• Matternet has secured FAA approval for its M2 delivery drone
  • Aerologix says once you’ve jumped the regulatory hurdle its basically blue sky from there
  • Elsight says this opens the door for Aussie drone stocks to accelerate roll-out plans


US drone manufacturer Matternet has secured the first-ever standard type certificate issued by the US Federal Aviation Administration (FAA) for its M2 drone. 

Essentially, Matternet has demonstrated its drone is in compliance with airworthiness, noise, fuel venting, and exhaust emissions standards – allowing the company to scale drone parcel delivery operations in the US.

“Drone delivery will revolutionize healthcare and e-commerce in the US. We’ve been at the forefront of this revolution since launching US operations in 2019 — we are now ready for scale,” founder and CEO Andreas Raptopoulos said.

The company said it’s a victory for the whole UAS industry as it indicates a maturing of the industry and a shift away from exemptions and waivers towards more standard.

It’s a huge deal for drone players worldwide, and opens up the door for ASX-listed companies like Elsight (ASX:ELS), and commercial drone companies like Carbonix and drone pilot providers Aerologix to potentially follow in its footsteps.

Fast tracking drone delivery in Australia

Aerologix co-founder Tom Caska said there are several companies already doing drone delivery in remote areas, but he expects this will really fast-track delivery in Australia.

“The drone industry has grown so much over the last 10 years because the Civil Aviation Safety Authority (CASA) was on the front foot – I think we were the first country in the world to actually develop drone rules and regulations 20 years ago,” he said.

“So, I think this will really fast-track delivery in Australia.”

“If this is happening at scale quickly with a big company like Matternet, it will certainly have an impact here in Australia and it will fast-track things and perhaps we’ll adopt some of the methodologies and rules that have been put in place to govern this type of operation.”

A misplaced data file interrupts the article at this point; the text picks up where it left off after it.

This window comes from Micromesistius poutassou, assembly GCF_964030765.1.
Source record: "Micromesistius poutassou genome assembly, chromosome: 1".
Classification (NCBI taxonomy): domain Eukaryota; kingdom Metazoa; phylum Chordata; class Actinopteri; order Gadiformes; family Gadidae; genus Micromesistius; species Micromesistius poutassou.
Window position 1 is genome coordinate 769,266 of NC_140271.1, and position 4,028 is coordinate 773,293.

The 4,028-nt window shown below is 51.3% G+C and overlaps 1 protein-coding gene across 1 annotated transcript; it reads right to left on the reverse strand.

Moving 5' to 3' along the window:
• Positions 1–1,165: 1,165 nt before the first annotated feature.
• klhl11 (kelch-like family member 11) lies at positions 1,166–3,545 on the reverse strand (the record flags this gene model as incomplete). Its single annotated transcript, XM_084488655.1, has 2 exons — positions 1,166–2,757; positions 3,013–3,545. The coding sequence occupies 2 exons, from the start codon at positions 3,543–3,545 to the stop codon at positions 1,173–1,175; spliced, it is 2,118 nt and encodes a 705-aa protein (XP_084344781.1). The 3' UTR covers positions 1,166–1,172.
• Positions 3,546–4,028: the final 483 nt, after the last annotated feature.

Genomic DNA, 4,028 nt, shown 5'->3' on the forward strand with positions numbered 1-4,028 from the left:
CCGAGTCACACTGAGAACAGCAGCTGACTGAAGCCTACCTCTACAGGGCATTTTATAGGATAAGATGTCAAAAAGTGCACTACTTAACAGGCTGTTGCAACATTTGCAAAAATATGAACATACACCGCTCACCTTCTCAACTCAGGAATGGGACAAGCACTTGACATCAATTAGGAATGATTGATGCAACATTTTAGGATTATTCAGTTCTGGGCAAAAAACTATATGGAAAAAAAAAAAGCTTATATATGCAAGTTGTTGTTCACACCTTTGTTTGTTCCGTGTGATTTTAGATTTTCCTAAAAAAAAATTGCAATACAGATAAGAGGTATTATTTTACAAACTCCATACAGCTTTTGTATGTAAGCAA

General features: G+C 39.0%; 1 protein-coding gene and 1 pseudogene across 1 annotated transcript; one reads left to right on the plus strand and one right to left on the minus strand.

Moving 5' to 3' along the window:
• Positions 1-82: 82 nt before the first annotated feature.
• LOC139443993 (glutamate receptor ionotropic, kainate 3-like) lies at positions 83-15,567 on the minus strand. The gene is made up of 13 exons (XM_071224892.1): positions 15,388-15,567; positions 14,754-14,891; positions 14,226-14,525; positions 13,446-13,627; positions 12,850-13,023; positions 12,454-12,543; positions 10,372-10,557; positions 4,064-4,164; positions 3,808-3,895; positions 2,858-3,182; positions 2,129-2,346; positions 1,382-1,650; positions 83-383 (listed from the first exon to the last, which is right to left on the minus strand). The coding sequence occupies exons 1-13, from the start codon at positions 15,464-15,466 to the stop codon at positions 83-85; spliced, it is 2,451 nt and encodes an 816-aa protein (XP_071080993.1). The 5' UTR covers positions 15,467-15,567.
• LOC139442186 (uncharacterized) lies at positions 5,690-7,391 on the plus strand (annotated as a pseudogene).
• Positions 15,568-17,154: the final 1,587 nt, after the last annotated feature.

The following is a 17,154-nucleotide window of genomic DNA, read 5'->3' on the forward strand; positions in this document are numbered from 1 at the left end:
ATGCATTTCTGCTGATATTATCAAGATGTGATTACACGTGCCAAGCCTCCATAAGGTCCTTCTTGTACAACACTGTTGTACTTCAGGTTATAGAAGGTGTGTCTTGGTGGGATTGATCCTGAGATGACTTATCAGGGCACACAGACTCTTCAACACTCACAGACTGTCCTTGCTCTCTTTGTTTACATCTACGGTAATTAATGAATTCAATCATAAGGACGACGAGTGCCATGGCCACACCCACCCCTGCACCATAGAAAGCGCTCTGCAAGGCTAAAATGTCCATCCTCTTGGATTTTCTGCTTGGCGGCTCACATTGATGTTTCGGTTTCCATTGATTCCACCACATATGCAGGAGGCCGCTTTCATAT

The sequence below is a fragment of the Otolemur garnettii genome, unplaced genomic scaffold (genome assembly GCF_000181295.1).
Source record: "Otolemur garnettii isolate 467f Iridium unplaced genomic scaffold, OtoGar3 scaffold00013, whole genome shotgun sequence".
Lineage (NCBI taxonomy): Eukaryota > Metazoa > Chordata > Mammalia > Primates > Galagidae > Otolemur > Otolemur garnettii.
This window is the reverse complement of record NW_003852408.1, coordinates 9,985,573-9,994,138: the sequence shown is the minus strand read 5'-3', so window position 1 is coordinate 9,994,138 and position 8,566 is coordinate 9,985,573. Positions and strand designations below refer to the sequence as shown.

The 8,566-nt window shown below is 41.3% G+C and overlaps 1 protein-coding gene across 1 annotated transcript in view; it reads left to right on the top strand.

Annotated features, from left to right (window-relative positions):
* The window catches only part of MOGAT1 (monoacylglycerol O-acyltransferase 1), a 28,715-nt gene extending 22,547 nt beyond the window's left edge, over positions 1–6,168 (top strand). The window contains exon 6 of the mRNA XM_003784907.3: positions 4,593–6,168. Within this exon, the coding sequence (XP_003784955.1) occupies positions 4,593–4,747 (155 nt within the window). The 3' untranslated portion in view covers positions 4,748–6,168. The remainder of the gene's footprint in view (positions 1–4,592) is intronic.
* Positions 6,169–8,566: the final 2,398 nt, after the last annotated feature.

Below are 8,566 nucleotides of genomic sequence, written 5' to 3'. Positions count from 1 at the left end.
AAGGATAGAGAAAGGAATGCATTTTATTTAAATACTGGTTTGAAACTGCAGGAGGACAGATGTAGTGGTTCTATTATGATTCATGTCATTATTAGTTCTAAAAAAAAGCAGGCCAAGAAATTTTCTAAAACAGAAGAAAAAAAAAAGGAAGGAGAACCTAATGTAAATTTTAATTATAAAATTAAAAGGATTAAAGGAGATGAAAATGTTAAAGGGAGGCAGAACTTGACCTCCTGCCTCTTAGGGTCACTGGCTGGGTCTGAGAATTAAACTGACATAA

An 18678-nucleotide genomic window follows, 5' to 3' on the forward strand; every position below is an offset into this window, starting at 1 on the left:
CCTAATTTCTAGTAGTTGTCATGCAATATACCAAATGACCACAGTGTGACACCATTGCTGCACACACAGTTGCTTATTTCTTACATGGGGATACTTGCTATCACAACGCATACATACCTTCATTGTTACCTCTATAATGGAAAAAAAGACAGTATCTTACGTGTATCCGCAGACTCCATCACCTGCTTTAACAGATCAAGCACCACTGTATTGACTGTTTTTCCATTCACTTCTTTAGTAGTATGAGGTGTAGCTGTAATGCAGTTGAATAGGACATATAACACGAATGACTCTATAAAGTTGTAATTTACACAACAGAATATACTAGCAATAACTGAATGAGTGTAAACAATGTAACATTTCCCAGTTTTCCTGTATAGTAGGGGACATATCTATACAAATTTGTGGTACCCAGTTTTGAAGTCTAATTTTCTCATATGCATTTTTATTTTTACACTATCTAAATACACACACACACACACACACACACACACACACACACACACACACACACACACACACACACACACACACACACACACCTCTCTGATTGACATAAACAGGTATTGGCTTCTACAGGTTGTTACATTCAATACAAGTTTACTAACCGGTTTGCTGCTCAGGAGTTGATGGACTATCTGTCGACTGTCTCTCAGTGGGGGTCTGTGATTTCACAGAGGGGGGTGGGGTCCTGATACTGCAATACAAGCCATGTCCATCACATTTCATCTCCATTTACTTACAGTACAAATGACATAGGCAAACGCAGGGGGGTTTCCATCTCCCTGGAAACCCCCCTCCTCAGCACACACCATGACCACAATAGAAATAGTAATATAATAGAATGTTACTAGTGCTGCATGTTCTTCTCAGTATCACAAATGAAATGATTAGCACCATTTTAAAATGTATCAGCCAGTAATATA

After regulation it’s basically blue sky 

Caska said there’s an international body called the International Civil Aviation Organization (ICAO) who set the standard, and then it’s up to different industry bodies, FAA, CASA etc, to develop those regulations around it. 

But once a company has that competitive edge with regulators – like Matternet – the opportunities really are endless.

“That’s a big hurdle and once you can overcome that, really, you almost have a blue sky solution for the company,” he said.

“Also the ability to scale fast and having patents or IP protection on your technologies is important as well.”


Aussie stocks ready to accelerate roll-out

Elsight non-executive director Howard Digby says this is big news for the industry and opens the way for others to achieve this certification and accelerate roll-out plans.

“This is an exciting development for the industry as a whole, but especially for Parcel Delivery focused operations given the nature of this first Type Certificate (TC) application,” he said.

Didgby stressed that this first TC is NOT an endorsement of which technology is better or best, and really is a boost for the industry as a whole, since the main hold-up for TC approvals was not really due to the technology itself or the nature of the applications in front of the FAA – it was driven by the regulator itself writing the rulebook in real time.

“We see the issue of the first TC as an event that will turbocharge the industry as a whole, opening the floodgates for the expansion of drone delivery operations as more players are awarded Type Certificates and do not just have to rely on waivers,” Digby said.

The company’s Halo platform is an essential component allowing safe and secure Beyond Visual Line of Sight (BVLOS) operation for drone deliveries, and it partners with nascent Parcel Delivery Players such as Droneup, which is running the massive Wallmart Delivery rollout.

Not to mention, Droneup chief technology officer John Vernon just snagged a spot on the FAA’s BVLOS Aviation Rule Making Committee (ARC) to participate in the development of beyond line-of-sight drone flights.


Here’s how ASX listed drone stocks are tracking today:

Code Company Price % Year % Six Month % Month % Week Market Cap
SOR Strategic Elements 0.1575 -58% -15% -2% 5% $60,586,383.11
XTE Xtek Limited 0.385 8% 67% 0% 4% $38,738,793.94
3DP Pointerra Limited 0.22 -43% -19% -4% 0% $149,117,364.88
OEC Orbital Corp Limited 0.2 -69% -22% -2% 0% $17,289,371.86
UUV UUV Aquabotix Ltd 0.04 0% 0% 0% 0% $4,836,132.84
ELS Elsight Ltd 0.375 -20% -12% 4% -1% $56,369,842.88
DRO Droneshield Limited 0.1725 -18% 1% -18% -4% $73,532,137.45
DLT Delta Drone Intl Ltd 0.015 -44% -21% 7% -6% $4,498,294.50
CDA Codan Limited 6.19 -57% -12% -28% -11% $1,105,125,373.40
MOB Mobilicom Ltd 0.015 -69% -70% -61% -25% $19,969,194.99
EOS Electro Optic Sys. 0.505 -87% -69% -50% -30% $78,519,823.68
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 At Stockhead we tell it like it is. While Elsight is a Stockhead advertiser, it did not sponsor this article.